The myth was also cited by British colonizers as a measure of the country’s level of civilization, with gender equality seen as a sign of progressiveness. In turn, during the fight for independence, it was utilized as a form of colonial resistance for Myanmar patriots, who argued that the nation was already “civilized” and did not need to be “liberated” through colonization.
When Westerners visited in the 20th century, they were shocked by the presence of female market traders, Than added. They cited this as proof of equality—despite the fact that female labor did not translate into autonomy or liberation.
Gender inequalities persist today. Women are subject to double standards when seeking employment or educational opportunities, they are cited as “dependents” on national cards and household registration lists, and the name of a girl’s father is prioritized over her own for school enrollment. On the 2020 Global Gender Gap Index, Myanmar ranked 114th out of 153 countries. Only half of the working-age female population is represented in the labor force, while the male labor force accounts for around 80 percent of the working-age male population.
Despite this, the myth of equality remains. Many cite Myanmar’s equal gender levels in education, the fact that women can keep their names after marriage, the relative independence of Myanmar women in contrast to some of their counterparts in other Southeast Asian countries, and the achievements of privileged women such as Aung San Suu Kyi as evidence.
Elite women have also often perpetuated such norms and framed those who highlight gender issues—particularly marginalized women—as insecure or dissatisfied with their status. Such sentiments, activists say, have also been co-opted in nationalist and military agendas by those in power to push back on human rights work and so-called Western influence, framed as an intervention by outsiders in a society that doesn’t need it.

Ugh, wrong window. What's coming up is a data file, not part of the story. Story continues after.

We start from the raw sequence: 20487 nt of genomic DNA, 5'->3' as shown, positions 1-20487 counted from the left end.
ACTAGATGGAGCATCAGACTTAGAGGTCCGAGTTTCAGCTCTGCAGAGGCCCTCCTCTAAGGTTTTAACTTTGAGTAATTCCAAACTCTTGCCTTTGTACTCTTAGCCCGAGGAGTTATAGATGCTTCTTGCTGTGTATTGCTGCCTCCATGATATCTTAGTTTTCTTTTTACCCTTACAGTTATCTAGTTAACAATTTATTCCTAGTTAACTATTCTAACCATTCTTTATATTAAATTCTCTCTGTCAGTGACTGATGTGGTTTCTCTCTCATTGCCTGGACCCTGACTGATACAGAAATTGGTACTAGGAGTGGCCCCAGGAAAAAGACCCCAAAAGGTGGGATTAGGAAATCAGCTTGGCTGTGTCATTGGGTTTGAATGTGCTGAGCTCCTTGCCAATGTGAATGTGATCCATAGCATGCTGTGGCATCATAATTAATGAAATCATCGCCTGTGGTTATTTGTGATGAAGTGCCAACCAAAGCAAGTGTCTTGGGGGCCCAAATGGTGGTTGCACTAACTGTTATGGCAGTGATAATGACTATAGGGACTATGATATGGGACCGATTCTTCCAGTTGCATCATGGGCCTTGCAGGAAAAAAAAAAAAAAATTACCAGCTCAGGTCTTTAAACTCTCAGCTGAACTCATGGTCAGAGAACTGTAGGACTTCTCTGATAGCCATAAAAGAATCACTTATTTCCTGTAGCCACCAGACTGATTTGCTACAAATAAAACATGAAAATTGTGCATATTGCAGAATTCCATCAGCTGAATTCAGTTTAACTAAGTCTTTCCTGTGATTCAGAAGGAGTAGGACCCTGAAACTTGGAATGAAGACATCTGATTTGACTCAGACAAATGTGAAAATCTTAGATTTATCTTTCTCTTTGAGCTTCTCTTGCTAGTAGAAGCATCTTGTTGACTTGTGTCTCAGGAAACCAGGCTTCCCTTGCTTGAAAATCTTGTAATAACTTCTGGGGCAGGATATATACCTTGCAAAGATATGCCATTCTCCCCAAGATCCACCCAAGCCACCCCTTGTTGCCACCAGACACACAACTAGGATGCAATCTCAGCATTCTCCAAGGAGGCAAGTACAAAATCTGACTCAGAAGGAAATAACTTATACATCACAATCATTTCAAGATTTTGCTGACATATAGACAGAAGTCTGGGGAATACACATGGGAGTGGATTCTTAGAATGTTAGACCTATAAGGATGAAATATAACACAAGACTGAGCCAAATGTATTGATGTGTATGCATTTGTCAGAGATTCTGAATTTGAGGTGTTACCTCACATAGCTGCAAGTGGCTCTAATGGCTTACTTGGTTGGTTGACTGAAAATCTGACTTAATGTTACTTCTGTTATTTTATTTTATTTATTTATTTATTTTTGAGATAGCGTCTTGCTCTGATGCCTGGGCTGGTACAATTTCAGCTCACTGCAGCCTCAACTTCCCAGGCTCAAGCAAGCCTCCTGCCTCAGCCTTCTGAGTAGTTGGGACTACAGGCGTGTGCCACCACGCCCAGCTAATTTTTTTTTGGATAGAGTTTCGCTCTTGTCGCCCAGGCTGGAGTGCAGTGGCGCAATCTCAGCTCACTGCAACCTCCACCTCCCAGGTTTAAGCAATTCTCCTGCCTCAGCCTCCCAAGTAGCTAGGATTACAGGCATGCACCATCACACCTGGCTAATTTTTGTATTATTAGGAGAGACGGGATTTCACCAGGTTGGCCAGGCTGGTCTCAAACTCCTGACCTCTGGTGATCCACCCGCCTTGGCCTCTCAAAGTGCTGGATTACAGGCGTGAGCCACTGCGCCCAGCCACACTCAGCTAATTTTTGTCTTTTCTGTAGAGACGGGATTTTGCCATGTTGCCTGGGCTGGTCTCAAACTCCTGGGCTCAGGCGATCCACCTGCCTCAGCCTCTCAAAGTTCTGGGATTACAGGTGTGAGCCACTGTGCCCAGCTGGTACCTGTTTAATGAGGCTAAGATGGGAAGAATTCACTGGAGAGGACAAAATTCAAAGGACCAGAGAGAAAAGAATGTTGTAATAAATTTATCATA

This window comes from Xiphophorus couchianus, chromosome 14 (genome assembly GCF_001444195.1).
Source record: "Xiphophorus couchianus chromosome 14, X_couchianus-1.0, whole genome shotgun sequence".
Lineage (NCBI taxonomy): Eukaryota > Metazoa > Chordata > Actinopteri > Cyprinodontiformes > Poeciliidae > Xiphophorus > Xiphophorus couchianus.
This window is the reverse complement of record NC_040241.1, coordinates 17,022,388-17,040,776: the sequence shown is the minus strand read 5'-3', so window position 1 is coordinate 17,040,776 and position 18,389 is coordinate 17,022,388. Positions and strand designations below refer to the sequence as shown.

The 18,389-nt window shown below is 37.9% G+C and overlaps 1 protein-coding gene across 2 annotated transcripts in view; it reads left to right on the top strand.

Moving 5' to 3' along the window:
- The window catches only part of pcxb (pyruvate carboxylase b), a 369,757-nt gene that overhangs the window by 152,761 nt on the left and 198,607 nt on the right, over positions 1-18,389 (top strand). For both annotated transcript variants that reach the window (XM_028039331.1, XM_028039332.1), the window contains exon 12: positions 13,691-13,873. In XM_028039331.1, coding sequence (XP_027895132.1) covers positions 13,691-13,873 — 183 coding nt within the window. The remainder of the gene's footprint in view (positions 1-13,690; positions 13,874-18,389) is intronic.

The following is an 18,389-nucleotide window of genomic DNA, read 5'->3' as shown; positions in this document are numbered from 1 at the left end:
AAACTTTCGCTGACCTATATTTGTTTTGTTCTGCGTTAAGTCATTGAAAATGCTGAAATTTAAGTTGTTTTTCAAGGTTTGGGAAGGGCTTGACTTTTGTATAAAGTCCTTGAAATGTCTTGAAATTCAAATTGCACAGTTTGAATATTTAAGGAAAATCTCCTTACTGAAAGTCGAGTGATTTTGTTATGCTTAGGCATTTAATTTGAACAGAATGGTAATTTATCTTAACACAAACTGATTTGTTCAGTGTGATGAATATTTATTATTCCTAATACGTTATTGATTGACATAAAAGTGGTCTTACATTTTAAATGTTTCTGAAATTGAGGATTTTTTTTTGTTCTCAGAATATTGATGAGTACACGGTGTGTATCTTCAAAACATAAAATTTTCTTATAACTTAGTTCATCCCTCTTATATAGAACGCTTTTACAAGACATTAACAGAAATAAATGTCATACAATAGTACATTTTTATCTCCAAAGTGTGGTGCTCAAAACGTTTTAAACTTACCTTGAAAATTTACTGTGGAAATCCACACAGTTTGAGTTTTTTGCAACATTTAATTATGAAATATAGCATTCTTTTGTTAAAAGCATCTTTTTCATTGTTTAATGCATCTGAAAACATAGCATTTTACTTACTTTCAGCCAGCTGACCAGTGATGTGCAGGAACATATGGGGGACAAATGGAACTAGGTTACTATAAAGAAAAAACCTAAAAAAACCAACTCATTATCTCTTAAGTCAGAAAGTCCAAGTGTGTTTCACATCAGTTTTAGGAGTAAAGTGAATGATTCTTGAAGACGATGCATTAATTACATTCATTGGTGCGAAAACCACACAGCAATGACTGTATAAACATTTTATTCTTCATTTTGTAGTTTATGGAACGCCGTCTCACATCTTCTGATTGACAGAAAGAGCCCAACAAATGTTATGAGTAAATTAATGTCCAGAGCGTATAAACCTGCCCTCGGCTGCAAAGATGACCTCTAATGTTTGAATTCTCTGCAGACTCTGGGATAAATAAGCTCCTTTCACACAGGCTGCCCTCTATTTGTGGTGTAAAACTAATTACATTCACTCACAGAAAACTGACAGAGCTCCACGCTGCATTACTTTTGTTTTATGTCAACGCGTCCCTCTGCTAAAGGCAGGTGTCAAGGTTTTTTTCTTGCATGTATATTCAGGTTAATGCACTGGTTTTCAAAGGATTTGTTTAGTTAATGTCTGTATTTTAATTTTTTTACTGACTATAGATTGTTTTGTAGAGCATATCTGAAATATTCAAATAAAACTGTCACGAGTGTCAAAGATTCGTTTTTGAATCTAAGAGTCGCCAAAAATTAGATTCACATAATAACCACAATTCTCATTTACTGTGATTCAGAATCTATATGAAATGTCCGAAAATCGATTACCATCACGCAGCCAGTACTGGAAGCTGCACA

Decades of military rule strengthened patriarchal ideas. Although the junta in 2014 changed rules to allow women to serve in the military, there are tight restrictions for candidates, including such physical requirements as being no heavier than 130 pounds and at least 5 feet, 3 inches tall. Not all positions are open to women, who also graduate from the academy at a lower rank than men. Insurgent groups fighting for greater autonomy such as the Arakan Army have capitalized on the junta’s lack of inclusion, aggressively recruiting women to their cause with promises of training, education, and upward mobility. Yet women in these ethnic armed forces are also relegated to subordinate roles.
With the military present at every level of power even after democratization, the army’s culture of hypermasculinity and sexism continued to pervade both political culture and broader society. Women were excluded from key stages of the democratization process and barred by the 2008 constitution—which made no mention of improving female political participation—from taking up certain positions, which were reserved for men and the all-male military. Feminists have also linked the ease of the recent coup to Aung San Suu Kyi being a woman, arguing that she may have been perceived as weaker and less challenging to depose than a male leader.
“In the 2008 constitution, the army is right at the center, the Bamar group is right at the center. That elephant in the room was conveniently ignored,” Than said. “There was a push by international donors to work closely with government institutions. Feminist groups were sidelined, labeled as radicalized or militant groups. Instead of changing the government’s mindset, donors worked around it.”
In 2015, the military-backed government introduced a package of “Race and Religion Protection Laws” that include racist and sexist provisions, for instance ones restricting marriages between Buddhist women and Muslim men. While feminists in Myanmar have fought to reverse the laws and pass progressive legislation, including through advocating for a Prevention of Violence Against Women Bill since 2010, such efforts have been stalled. At present, Myanmar does not specifically criminalize domestic violence.
Sexual violence, particularly attacks on ethnic minority women at the hands of the military in conflict areas, has also persisted, exacerbating widespread gender discrimination and a culture of victim-blaming. While #MeToo has influenced some women to speak out against sexual harassment and violence, the movement did not take off in Myanmar. In early 2018, just months after #MeToo began globally, the Ministry of Home Affairs released a report on rape cases that blamed victims for the attacks they suffered, listing reasons such as victims’ “drunkenness” and urging women to “dress modestly.”